Differences in gender, ethnicity and socio-economic status have a profound impact on subject choice at A level and patterns vary at every ‘intersection’ of these different factors. This means that some groups of pupils are particularly unlikely to study some subjects.
Our Social Mobility Commission report on ethnicity, gender and poverty revealed all sorts obstacles to social mobility. However, one dimension which has been reported on less was patterns in uptake of STEM subjects. On Tuesday I spoke about this topic at a Royal Society workshop and highlighted some surprising patterns.
I’ve summarised three of the most interesting findings below (and the presentation is available here).
1.There is an SES gap in STEM attainment at A level but its size varies between ethnic groups.
There is a gap for all ethnic groups but it is smaller amongst Pakistani/Bangladeshi pupils.
2. Unlike for other subjects, there is almost no gender gap in attainment when it comes to STEM A levels, but there is a big one in uptake
This is particularly the case among White British and White Other pupils. The gap is smaller among Black pupils and ‘Other Asian’ pupils.
Partly as a result of this gender gap, but also because 56% of black pupils’ A level entries overall (all subjects) are from girls, most STEM entries from Black pupils come from girls. This is not the case with any other ethnic group. At the other extreme are ‘White Other’ students, where only 41% of STEM entries come from girls.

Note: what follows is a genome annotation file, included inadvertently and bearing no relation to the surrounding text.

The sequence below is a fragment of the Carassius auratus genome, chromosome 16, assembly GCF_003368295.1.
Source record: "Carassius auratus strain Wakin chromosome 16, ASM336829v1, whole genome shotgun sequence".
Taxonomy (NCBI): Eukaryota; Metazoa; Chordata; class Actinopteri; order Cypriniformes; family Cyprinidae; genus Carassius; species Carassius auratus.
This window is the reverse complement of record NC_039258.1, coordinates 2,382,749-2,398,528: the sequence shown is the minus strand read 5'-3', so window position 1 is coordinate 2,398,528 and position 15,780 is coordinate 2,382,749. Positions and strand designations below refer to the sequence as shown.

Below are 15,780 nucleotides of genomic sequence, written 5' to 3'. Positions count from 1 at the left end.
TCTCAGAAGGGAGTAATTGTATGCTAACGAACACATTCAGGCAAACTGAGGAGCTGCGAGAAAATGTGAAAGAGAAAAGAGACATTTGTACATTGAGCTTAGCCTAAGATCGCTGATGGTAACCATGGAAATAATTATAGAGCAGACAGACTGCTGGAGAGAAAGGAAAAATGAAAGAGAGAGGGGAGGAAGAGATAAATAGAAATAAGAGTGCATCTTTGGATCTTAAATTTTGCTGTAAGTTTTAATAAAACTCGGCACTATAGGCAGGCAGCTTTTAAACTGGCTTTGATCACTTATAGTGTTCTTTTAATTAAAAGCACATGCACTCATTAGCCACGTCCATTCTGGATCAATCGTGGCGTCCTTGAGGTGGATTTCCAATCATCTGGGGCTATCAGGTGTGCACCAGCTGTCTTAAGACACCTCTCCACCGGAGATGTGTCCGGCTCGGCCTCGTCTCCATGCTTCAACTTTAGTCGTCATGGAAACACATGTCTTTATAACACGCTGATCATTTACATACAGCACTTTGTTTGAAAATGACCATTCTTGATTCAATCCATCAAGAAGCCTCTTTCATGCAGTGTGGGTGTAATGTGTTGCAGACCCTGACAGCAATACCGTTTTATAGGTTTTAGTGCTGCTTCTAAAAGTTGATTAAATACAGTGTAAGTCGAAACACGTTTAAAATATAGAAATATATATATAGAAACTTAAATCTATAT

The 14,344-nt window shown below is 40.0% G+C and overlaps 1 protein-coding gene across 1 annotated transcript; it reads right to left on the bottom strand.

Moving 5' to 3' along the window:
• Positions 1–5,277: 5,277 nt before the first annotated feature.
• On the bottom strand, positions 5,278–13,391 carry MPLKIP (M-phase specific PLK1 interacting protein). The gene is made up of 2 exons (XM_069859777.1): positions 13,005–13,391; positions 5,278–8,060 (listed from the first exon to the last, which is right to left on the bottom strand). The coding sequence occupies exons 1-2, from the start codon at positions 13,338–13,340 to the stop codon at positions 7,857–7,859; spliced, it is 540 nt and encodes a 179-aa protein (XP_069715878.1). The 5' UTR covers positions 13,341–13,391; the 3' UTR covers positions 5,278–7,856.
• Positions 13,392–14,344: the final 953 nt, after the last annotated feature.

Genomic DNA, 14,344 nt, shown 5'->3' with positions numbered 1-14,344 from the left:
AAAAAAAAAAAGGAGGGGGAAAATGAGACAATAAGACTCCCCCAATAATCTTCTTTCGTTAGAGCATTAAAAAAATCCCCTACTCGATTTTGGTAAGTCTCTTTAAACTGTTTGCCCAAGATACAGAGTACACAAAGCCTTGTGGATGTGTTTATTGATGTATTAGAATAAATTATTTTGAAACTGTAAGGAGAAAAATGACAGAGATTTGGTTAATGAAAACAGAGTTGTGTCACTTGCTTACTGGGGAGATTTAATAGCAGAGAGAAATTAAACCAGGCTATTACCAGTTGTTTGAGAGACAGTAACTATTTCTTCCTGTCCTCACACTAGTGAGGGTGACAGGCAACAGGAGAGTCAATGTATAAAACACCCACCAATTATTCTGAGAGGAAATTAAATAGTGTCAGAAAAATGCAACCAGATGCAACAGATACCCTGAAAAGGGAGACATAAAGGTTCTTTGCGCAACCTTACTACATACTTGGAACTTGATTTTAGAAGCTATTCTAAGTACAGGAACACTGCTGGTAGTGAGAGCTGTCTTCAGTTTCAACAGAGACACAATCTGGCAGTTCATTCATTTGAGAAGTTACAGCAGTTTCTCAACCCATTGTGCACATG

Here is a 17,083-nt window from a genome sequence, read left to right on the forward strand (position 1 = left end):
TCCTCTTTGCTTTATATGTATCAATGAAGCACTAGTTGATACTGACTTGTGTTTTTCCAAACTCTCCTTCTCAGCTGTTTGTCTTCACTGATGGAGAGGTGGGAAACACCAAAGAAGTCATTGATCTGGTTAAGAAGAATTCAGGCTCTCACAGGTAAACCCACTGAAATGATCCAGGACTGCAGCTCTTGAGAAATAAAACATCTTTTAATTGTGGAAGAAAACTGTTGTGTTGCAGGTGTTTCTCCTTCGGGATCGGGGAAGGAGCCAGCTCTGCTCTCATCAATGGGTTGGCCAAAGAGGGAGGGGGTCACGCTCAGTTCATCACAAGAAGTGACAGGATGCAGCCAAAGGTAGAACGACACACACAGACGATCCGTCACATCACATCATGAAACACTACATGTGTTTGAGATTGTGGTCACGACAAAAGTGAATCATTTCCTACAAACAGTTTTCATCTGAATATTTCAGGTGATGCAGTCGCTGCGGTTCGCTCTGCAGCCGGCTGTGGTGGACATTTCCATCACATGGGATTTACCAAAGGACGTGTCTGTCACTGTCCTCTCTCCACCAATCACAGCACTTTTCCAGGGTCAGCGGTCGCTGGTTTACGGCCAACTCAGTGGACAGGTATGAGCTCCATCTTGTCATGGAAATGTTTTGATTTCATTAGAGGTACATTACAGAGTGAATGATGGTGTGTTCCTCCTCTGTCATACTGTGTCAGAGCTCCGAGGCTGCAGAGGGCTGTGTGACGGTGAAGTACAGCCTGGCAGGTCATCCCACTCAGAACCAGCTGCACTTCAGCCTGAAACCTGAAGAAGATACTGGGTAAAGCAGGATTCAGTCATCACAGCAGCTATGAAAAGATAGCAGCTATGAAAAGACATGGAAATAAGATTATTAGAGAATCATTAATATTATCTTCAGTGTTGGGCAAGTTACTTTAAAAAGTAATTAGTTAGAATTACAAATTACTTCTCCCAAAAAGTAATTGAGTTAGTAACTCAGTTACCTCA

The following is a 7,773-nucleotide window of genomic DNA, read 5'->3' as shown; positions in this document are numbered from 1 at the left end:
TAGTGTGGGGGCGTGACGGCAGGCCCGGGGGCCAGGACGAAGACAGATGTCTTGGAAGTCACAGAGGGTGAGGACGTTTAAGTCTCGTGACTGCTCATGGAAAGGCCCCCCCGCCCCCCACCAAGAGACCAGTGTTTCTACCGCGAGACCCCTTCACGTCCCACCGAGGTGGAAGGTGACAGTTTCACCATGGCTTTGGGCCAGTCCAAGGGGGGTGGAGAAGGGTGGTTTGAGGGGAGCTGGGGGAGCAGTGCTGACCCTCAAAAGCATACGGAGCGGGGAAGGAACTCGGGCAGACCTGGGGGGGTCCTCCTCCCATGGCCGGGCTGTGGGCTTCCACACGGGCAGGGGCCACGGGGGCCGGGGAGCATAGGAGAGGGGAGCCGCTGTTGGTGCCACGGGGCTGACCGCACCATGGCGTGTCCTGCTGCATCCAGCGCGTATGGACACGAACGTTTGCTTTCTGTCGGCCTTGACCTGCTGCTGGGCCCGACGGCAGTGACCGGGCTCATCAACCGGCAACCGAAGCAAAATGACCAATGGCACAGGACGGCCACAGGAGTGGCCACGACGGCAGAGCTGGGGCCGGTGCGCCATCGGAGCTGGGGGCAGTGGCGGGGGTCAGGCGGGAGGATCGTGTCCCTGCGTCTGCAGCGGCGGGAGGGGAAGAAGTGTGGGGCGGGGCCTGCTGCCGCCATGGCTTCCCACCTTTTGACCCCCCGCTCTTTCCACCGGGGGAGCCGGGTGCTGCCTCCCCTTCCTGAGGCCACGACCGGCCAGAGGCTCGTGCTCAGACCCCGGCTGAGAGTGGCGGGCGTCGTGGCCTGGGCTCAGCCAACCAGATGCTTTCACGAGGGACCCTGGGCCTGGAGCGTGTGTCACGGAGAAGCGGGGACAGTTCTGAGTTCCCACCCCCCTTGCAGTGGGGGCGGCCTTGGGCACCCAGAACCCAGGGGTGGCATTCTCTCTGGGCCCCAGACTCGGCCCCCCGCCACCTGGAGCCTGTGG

3. The SES gap in uptake exists among all ethnic groups but is particularly wide among White British pupils.
6% of White British FSM pupils’ entries are in STEM subjects, less than half the proportion among non FSM pupils. Of course, when looking at stats like this it is important to remember that a far larger proportion of ethnic minority students are poor, both in terms of a larger proportion of them being FSM eligible and the ‘non eligible’ pupils tending to be poorer than white ‘non eligible’ pupils. You would therefore expect FSM and non FSM participation and achievement among ethnic minorities to be closer and for the ethnic group as a whole to perform more like its officially recognised ‘disadvantaged pupils’.
Before anyone jumps to any conclusions or on any bandwaggons about this, I’d like to highlight the important ‘McInerney Objection’, namely, “Why do we worry that few girls take physics, but not that boys make up just 29% of English A-level students?”
I’m absolutely with her on this. It is the fact that young people’s choices are so shaped and constrained by poverty, gender and ethnicity that matters – whatever those subject choices are. As she points out, we should also be telling the boys that they can dance “just as well as the girls”. (And I don’t just say that because I was once kicked off a salsa team.)
This analysis is based on numbers of A level entries derived from the NPD by Education Datalab for our joint Social Mobility Commission Project. Thank you to Philip Nye and Becky Allen for their help.
Download the full presentation here